My book on Christian radicalism is part of my wider attempt to rethink Sixties Britain.
The standard interpretation of Britain’s ’60s is of a ‘people’s revolution’, an unstoppable wave of change prompted by affluence, economic growth, individualism, and technology. This is problematic for two reasons:
(1) This approach is Eurocentric. It assumes that there is basically only one cultural response to affluence, and only one way of doing individualism: the western model. In fact, of course, we need to think of western culture as one amongst many world cultures, driven by its own local cultural peculiarities, rather than being a ‘natural’ response to economic growth.
(2) It appeals to a 60s social transformation which did not in fact exist. Recent revisionist scholarship has now conclusively demonstrated that mainstream British society did not actually change very much during the 1960s: the major social shifts began in the very late 1960s, and did not become widely influential until the 1970s and 1980s.
As an alternative, I suggest that we should see Britain’s Sixties as a strictly cultural revolution: a transformation of assumptions rather than behaviour. Rather than looking at social indices, I argue, we should be looking at media (newspapers, television, radio, music, and cinema) to track shifts in the way the modern world was framed and interpreted. Since people tend to act out their assumptions, this cultural paradigm-shift of the 1960s could then explain the slow social transformation which Britain experienced in the 1970s, 1980s, and 1990s.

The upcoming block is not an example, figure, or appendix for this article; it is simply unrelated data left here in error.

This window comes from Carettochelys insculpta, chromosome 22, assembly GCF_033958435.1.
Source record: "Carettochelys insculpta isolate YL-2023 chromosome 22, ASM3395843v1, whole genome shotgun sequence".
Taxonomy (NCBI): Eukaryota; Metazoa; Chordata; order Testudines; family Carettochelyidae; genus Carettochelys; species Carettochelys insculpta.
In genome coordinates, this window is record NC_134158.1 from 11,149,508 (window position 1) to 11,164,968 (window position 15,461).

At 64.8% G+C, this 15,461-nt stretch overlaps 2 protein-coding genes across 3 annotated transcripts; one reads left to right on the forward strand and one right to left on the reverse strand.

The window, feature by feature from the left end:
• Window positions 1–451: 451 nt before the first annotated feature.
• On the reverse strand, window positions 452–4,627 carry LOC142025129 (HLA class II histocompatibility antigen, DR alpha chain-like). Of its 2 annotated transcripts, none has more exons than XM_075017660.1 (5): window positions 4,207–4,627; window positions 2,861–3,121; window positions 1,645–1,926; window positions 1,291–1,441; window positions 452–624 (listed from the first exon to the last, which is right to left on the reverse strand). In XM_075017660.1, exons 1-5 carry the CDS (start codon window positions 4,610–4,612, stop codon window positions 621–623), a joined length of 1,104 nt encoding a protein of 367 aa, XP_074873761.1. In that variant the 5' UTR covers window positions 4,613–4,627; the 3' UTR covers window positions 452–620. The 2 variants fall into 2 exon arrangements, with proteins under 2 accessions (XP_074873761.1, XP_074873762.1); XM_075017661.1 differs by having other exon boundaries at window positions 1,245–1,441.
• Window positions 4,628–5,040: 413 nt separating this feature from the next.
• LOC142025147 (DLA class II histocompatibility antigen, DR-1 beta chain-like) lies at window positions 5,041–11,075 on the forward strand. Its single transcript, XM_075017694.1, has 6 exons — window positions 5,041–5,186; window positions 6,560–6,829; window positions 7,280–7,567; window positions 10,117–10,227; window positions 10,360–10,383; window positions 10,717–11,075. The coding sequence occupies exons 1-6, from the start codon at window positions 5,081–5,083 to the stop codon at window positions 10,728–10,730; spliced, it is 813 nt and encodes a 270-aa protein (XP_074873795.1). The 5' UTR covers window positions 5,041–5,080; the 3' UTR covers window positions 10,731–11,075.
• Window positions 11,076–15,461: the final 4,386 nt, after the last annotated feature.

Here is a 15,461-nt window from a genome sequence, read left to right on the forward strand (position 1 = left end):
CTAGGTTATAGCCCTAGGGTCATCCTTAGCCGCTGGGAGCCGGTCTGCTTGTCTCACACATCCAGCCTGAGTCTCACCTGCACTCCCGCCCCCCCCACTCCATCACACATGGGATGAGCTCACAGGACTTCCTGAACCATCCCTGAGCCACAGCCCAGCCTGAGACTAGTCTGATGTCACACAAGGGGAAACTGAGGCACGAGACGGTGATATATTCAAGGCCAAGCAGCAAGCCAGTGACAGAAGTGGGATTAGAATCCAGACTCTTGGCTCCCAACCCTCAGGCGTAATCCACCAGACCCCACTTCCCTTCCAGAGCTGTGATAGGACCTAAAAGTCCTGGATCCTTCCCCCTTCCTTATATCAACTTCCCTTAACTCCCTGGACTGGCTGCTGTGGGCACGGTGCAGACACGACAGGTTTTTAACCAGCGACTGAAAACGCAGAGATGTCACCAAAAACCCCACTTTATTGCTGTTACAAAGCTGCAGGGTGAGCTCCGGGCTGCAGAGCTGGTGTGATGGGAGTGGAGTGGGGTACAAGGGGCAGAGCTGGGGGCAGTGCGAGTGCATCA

In this vein, I have written on the invention and enactment of Britain’s secular society, on the invention and enactment of Britain’s sexual revolution, and on cultural paths into Sixties political radicalism.
In developing cultural explanations for postwar moral change, I’ve come to the conclusion that the discursive strength of Christianity in 1950s Britain was crucially important, because it marginalised secular forms of moral radicalism whilst enabling Christian forms of moral radicalism. For this reason, I think that moral radicalism within the British churches is an important ‘missing link’ in accounts of the ‘moral revolution’ of the 1960s. Hence the book about Christian radicalism.